The Guardian 5 September, 2007

Culture and Life

by Rob Gowland

Police culture

Back in the 1950s, the main pedestrian exit from Sydney University was across Parra­matta Road outside the Students Union. Situated on the crest of a hill, it was a simple "pedestrian crossing". Despite the fact that Parra­matta Rd was a main traffic artery out of the city, there was not even a STOP sign, let alone a set of traffic lights.

The first year I was there, a female student was run down and killed trying to get across to the bus stop on the other side. Students had been complaining about the dangers inherent in running this gauntlet at any time but especially in peak hour traffic.

The death of their fellow student galvanized them into action. They surged out onto the street in the next peak hour and simply occupied the crossing, blocking the road to traffic.

Drivers were furious and generally unsympathetic. But they were angels compared to the police who turned up "mob-handed", as they used to say on The Bill.

Big burly coppers waded into the demonstrating students with a ferocity that shocked the students and surprised even seasoned journalists. Boots and batons were used against students of both sexes, by police infuriated by the refusal of these "educated louts" to disperse as they were told.

Then as now police recruits were mainly drawn from the ranks of the working class, ordinary lads and lasses with little prospect of a "career", for whom the police force is both a welcome escape and a refuge.

When Don Dunstan was elected Labor Premier of South Australia, one of his earliest acts was to try to change police culture regarding demonstrations and protests. Police were reminded that people had a right to protest and that the job of the police was not to kick people’s heads in but to protect that right, to see that demonstrators were not attacked or harassed.

This marked a sea change in Australian policing of demonstrations, but of course it did not last. After all, the ruling class had no interest then — and has no interest now — in fostering a lively culture of civil unrest!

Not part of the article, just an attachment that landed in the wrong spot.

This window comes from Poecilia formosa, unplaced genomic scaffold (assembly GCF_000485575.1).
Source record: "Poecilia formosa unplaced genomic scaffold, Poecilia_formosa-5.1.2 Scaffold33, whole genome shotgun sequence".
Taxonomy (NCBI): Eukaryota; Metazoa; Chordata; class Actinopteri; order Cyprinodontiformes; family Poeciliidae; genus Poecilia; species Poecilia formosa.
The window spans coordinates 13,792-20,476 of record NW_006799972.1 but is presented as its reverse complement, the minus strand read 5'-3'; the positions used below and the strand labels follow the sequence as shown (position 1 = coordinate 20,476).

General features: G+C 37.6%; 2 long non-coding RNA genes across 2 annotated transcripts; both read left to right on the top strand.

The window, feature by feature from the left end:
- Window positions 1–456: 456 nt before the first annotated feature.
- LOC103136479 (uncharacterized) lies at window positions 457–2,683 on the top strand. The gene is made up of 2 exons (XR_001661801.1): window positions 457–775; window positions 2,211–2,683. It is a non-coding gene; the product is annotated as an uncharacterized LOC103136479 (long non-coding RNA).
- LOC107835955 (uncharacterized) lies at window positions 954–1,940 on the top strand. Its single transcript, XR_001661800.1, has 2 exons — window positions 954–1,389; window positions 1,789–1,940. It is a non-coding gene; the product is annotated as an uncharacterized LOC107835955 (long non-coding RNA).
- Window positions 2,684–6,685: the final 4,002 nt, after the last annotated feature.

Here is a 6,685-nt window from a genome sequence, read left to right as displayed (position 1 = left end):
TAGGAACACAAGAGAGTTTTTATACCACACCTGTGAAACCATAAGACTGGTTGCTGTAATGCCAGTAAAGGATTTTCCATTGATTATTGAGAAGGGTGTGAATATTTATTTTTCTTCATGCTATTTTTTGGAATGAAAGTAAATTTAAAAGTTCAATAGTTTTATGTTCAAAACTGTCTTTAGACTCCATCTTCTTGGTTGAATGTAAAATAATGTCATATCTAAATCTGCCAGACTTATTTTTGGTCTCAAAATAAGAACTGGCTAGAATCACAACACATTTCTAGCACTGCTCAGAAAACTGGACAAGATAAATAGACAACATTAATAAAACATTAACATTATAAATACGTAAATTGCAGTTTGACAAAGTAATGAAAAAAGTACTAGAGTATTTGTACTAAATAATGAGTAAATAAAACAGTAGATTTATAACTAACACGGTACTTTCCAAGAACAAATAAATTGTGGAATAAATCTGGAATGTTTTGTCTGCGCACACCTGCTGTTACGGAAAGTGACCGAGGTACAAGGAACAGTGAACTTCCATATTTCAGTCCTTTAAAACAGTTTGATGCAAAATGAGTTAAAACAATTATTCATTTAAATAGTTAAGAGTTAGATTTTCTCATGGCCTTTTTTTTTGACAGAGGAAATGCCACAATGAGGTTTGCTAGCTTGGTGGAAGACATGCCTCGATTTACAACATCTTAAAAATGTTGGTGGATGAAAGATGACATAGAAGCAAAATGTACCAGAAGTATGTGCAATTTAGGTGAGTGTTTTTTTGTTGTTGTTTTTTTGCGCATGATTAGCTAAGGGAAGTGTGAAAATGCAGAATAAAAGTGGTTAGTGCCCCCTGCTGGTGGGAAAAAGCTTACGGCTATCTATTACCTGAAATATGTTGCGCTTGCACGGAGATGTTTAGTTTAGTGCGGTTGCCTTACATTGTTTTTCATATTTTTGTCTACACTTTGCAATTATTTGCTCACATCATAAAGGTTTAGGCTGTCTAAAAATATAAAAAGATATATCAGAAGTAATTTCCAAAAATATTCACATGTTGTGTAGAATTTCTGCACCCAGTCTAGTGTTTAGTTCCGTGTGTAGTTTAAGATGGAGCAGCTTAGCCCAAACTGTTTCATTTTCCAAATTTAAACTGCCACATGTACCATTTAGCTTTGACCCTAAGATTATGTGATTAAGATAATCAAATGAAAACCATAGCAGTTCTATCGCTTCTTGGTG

A notorious NSW Liberal Premier’s instruction to his driver to "drive over the bastards" when his way was blocked by anti-Vietnam War protesters still encapsulates the ruling class’ concept of how "the right to protest" should be interpreted.

However, as usual the US shows us how it should be done. During the 2004 Republican National Convention, the New York Police Department (NYPD) arrested over 1800 peaceful protesters and sent them to an old bus depot, contaminated with asbestos and lead, that had been converted to a makeshift detention centre.

Of course, the NYPD is not alone amongst capitalist countries’ police forces in regarding the public from the point of view of overseer rather than protector or defender. After all, the role of the police under capitalism everywhere is to protect not the public but private property and the rule of those who benefit the most from the private property system — big business.

Far from defending the rights of protestors, the NYPD decades ago pioneered "the use of ‘protest pens’ to herd protesters like cattle" (as Nat Parry noted in an August 20 article for The Consortium For Independent Journalism).

Nowadays, the technique is used in many countries and cities, with demonstrators restricted to "free-speech zones" well away from the object of the demonstration and just coincidentally from the mass media.

The Nuremburg Trials established the principle that police, military officers and judges have an obligation to oppose unjust laws (the defence that "I was just carrying out orders" simply does not hold). This is an important principle which capitalism is loth to accept, for it promotes the concept that people must think for themselves.

Instead, police under capitalism are encouraged to view any activity that is in breach of the law, regardless of how immoral the particular law might be, as an affront, to be forcibly rejected.

Nat Parry draws attention to the "concerted campaign" waged by the NYPD against Critical Mass bike rides, "in which bicycle enthusiasts ride through the streets of New York to highlight cycling as an environmentally friendly alternative to driving.

"In responding to these monthly bike rides, the NYPD has consistently engaged in mass arrests and has recklessly endangered public safety", reported The New York Times in February 2006.

"Police vehicles have driven the wrong way down busy Midtown streets and have cut at sharp, brake-screeching angles across Greenwich Village avenues. They have climbed onto sidewalks to skirt traffic jams near Grand Central Terminal, according to witnesses. Officers have been filmed driving a large sport utility vehicle along the Hudson River bicycle and jogging path" — all in an attempt to prevent the monthly bike rides.

On February 15, 2006, a New York state judge rejected the city’s attempt to shut the bike rides down, calling the city’s legal strategy against the ride "highly irregular" and "as unnecessary as it is inappropriate".

That last phrase could well have been written about the NSW Police Force’s latest acquisition specifically for dealing with demonstrations: the notorious water cannon. Resorting to such artillery to cope with political dissent is a clear sign of a social system that has lost the plot.

What’s next on our streets? Plastic bullets?

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